One of the most effective shots in today’s tennis game is a killer forehand drive -- a flat, low, hard and penetrating shot. If you’re a tennis fanatic you probably know that a ball hit with backspin is relatively slow and stays low, while one hit with topspin is more powerful but kicks up when it bounces. Top women tennis professionals hit the ball so hard and still keep it low by relying on shrewd anticipation and flattened stroke mechanics.
Learn to recognize where and when to hit a low and hard forehand drive. If your opponent hits deep balls to you, pins you behind the baseline and causes you to hit off your back foot, this is not the best time to try to hit a successful low and hard shot.
Look for a short, weak incoming ball. When you're several feet inside the baseline, moving forward and attacking the ball, you have a better chance of flattening out your forehand and hitting a penetrating shot.
Study the height of the incoming ball. Ideally, you want to hit the ball when it's between the level of the net and chest high. If you try to hit a low-bouncing ball, it may end up in the net, and one that bounces too high may sail out of the court.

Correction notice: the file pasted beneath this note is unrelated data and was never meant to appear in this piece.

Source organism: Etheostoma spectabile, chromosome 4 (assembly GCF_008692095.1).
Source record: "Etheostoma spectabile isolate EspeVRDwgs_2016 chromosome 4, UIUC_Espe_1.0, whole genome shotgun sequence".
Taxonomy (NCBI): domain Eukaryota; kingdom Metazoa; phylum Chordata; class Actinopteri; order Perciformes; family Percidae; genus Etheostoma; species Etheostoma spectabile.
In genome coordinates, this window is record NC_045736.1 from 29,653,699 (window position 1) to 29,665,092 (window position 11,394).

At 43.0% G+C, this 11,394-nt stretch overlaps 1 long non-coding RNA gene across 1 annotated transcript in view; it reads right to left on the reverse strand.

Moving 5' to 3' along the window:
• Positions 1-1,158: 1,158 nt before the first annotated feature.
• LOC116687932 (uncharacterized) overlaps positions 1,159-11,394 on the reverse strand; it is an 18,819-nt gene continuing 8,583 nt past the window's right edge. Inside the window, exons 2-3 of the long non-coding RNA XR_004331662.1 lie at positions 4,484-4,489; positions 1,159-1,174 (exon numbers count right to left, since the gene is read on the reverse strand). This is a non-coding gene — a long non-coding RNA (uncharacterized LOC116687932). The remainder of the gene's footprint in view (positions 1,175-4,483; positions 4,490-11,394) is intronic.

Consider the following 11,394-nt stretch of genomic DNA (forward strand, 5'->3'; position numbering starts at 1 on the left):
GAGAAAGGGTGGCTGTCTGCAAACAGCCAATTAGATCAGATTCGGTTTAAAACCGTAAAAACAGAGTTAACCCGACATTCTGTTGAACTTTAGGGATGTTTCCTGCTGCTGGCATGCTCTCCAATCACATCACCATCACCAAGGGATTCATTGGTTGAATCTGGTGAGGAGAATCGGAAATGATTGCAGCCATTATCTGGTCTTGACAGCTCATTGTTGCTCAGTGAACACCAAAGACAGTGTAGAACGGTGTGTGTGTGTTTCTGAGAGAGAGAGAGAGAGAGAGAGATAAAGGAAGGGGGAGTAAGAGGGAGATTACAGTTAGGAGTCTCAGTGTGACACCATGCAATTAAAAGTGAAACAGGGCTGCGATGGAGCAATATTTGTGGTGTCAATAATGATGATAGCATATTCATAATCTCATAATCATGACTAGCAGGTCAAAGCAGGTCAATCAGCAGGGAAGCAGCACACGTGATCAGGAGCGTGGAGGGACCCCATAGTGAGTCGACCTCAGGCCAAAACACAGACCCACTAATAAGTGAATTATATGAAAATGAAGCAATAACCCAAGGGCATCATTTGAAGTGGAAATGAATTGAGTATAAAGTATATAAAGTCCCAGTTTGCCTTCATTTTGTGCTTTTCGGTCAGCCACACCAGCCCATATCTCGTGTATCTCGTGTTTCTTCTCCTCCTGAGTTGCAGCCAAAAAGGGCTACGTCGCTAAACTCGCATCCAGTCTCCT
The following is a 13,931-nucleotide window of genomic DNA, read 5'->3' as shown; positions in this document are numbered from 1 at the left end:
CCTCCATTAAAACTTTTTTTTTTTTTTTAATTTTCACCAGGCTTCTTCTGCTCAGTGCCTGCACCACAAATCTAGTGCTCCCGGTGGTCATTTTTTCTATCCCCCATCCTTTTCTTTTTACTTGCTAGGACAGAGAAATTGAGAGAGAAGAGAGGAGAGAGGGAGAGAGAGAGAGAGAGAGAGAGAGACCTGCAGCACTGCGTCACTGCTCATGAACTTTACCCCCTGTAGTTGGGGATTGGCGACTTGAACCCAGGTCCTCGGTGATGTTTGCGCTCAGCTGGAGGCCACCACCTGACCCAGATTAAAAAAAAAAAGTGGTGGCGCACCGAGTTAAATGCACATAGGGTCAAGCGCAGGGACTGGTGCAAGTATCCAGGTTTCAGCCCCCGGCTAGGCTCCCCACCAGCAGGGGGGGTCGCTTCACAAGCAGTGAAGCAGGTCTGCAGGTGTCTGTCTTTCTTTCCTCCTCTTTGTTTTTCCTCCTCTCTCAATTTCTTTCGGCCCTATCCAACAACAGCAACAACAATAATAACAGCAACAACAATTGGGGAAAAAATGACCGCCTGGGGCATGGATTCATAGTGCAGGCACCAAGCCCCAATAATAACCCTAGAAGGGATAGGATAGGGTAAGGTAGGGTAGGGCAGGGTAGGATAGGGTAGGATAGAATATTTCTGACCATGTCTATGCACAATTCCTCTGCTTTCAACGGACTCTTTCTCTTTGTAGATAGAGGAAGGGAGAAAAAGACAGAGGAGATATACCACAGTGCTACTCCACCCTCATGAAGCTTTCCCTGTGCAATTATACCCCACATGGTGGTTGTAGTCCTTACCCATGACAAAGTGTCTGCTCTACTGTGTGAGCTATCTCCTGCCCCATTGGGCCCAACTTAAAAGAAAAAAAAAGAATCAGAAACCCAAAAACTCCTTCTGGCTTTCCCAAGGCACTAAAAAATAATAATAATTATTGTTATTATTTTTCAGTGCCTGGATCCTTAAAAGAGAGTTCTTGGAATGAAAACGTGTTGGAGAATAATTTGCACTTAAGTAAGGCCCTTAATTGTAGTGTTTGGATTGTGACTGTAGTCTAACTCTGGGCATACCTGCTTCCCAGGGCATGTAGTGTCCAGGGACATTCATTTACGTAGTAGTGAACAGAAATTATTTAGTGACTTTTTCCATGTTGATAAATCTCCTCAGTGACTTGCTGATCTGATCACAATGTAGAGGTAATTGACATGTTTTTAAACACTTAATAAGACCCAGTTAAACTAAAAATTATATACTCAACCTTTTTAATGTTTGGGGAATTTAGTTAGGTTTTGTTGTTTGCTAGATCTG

Move quickly toward the ball and prepare early. Take your racket back with its head perpendicular to the court. As you do, turn your shoulders, torso and hips sideways, away from the ball.
Transfer you weight forward onto your front foot as you start to uncoil your body -- rotate your hips, torso and then your shoulders toward the net. Keep your shoulders relatively level as you start your forward swing.
Contact the ball off to the side and slightly in front of your body. Unlike hitting a heavy, looping topspin ball where you contact the lower, bottom side of the ball, hit squarely behind the center of the ball. This helps flatten out and lower the flight of the ball. Avoid swinging your racket in an extreme low-to-high swing path -- this swing is for a heavy, looping topspin shot. To hit a flatter, low shot, you still need to swing your racket with a slight upward movement, but you want the swing to be more horizontal and not vertical.
Swing through the point of contact with just the slightest upward motion. Swing your racket toward your intended target and follow the path of the ball with your racket head for as long as you can. Finish your followthrough with your racket off the side of your nonhitting shoulder or arm.
- An Eastern or Semi-Western grip and a closed or semi-open stance can be used -- experiment to see what works best for you.
- Learn to step in and take the ball on the rise -- don't let the ball come to you.
- Low and hard shots are usually more effective when hit with your forehand because this is typically a Nestie’s stronger side. But the same fundamentals apply to your backhand, and with practice, you can improve this shot on your backhand side.
- Keep your arm relaxed and avoid overhitting -- this could lead to arm injuries.
- Nick Bollettieri Classic Tennis Handbook; Nick Bollettieri
- Julian Finney/Getty Images Sport/Getty Images
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